Cohen’s most recent presentation was Centers: A Ritual of Alignments. Here the projection surface was a translucent circular core from which eight triangular screens radiated. Behind each screen was a photoelectric cell that activated sound and strobe-light events at various positions in the performance area. (Cohen often employs the amplified sound of the projection equipment itself as the aural complement of the imagery.) Behind the core, also described as the ”target” area, was a slide projector.
Film imagery was basic to the performance. Cohen adapted projectors to handle twelve-foot film loops projected sequentially on the fanlike screens, making one round every twenty seconds. Simultaneously various geometrical target patterns were rear-projected onto the core. The audience is seated on revolving stools in the twenty-foot area between the projection system and the screen. Their attention is polarized between the gyrating film and the free-floating slide imagery registering on walls and screens that define the total enclosure.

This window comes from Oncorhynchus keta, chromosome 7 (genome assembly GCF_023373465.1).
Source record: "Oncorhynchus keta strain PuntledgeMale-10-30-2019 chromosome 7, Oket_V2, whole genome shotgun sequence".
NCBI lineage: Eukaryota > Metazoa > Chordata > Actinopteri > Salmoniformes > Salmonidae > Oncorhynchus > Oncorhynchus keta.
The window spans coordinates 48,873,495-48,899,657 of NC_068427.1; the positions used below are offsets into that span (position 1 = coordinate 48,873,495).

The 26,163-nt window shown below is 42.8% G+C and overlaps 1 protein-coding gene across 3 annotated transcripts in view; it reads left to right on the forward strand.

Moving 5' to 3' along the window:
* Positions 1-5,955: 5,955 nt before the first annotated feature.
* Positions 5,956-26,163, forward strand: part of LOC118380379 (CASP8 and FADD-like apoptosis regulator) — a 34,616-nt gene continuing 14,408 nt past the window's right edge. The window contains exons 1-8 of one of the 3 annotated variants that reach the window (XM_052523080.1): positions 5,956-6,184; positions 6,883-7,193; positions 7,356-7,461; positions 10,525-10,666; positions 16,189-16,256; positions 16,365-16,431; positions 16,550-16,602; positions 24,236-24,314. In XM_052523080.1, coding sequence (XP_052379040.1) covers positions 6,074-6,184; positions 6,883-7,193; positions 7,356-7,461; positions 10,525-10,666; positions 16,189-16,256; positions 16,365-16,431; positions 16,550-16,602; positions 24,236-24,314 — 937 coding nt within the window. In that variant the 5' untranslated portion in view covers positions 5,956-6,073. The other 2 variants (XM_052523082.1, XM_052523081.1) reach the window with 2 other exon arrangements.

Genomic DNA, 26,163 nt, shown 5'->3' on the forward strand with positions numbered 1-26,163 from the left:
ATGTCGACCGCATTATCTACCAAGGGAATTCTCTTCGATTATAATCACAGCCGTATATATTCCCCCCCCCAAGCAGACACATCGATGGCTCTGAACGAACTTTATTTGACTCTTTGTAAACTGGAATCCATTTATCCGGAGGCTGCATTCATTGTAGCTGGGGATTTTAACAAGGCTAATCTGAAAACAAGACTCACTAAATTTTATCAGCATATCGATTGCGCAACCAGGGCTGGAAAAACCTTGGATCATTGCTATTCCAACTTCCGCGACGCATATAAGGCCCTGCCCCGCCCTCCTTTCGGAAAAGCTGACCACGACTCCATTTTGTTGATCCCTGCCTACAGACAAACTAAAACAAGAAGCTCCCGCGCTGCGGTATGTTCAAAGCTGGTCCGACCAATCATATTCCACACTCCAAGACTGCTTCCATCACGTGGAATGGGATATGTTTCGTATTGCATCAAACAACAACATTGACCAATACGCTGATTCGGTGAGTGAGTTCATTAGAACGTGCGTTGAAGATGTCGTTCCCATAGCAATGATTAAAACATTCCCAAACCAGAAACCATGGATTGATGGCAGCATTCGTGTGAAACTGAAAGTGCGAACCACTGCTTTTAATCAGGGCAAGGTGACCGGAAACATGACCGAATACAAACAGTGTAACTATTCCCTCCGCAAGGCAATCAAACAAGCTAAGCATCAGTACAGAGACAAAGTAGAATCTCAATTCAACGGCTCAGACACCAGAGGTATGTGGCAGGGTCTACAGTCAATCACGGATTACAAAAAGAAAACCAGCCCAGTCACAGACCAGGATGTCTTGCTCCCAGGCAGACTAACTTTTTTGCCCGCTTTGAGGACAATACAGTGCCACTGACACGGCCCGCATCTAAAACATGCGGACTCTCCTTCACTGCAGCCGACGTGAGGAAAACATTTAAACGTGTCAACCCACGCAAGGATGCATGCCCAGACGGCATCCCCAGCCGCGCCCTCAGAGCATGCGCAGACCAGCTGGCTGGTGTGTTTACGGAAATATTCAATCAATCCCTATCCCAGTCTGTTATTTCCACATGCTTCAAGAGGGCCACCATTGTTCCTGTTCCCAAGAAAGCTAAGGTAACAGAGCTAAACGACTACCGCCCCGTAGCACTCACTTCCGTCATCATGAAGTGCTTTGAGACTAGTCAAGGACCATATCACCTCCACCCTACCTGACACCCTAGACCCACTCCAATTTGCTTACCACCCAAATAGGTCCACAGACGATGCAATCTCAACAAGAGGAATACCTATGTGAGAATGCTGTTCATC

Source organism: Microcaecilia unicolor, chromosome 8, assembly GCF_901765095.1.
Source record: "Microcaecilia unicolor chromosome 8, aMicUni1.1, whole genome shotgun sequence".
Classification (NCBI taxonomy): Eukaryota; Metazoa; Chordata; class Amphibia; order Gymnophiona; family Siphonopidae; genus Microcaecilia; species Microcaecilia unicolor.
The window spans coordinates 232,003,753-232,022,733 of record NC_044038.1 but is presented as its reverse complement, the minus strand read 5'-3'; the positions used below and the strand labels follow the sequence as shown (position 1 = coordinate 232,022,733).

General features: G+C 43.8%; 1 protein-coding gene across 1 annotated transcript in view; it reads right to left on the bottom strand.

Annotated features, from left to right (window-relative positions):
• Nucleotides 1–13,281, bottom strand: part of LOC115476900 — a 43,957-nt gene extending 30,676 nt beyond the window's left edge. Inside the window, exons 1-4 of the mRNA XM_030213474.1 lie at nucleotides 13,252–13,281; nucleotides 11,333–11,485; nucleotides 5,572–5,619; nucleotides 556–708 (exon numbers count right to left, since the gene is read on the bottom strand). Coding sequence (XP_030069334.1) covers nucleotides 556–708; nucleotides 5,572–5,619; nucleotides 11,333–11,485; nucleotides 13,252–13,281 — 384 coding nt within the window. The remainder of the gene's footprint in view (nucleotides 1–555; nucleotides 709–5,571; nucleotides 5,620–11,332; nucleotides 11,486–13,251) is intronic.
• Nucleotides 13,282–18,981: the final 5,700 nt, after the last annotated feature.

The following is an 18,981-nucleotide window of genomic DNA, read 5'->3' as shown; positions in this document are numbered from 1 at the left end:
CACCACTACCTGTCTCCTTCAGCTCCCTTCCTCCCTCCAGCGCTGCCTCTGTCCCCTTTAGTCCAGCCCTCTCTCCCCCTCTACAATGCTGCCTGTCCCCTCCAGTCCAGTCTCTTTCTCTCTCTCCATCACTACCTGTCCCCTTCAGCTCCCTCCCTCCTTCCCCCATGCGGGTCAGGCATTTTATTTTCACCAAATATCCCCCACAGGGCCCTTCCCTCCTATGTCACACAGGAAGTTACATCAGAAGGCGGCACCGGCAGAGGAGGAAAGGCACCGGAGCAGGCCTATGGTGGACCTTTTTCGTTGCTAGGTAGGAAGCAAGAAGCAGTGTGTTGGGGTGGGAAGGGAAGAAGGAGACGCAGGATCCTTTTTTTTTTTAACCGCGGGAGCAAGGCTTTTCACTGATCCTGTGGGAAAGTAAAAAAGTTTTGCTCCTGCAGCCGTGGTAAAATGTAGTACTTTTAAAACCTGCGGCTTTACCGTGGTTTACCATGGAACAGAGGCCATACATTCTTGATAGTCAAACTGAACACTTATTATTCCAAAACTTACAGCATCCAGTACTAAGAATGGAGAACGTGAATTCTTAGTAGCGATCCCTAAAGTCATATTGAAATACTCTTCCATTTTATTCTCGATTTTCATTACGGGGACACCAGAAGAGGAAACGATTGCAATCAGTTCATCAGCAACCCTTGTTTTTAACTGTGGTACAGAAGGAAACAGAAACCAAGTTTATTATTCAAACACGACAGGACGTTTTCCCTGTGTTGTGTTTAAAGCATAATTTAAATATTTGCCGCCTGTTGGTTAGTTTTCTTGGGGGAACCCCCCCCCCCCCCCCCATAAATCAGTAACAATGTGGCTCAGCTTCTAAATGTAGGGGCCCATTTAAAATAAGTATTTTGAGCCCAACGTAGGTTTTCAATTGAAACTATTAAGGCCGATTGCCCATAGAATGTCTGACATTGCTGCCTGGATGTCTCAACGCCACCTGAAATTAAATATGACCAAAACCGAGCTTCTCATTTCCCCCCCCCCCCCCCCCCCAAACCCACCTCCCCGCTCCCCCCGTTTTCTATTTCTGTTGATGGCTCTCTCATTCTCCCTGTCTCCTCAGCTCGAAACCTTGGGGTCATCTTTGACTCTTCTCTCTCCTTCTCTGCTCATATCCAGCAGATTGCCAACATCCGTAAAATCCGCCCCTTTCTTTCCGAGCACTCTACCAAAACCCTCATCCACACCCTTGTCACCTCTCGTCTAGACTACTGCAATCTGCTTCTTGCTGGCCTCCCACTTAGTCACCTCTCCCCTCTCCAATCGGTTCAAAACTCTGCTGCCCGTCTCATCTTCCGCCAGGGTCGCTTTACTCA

The multi-channeled sound is electronic, instrumental, and vocal, and moves in complex trajectories from speaker to speaker. The effect, according to Cohen, “is one of sound in flight; sound seeking target.” This theme of seeking out the target is carried over into the visuals through the manipulation of the projection console in a discrete sequence of maneuvers that search out the center. “When and if this centering is won,” Cohen explains, “the performance may proceed to the next film loop. But also ways must be discovered for other performers (live dance, live music, etc.) as well as the audience to contribute to the audiocentric and luminocentric probes. Ultimately there must be a common voyage for all to that identifying place which describes at once the center and the whole.”
Youngblood, G. (1970) Expanded Cinema, P. Dutton & Co., Inc., New York.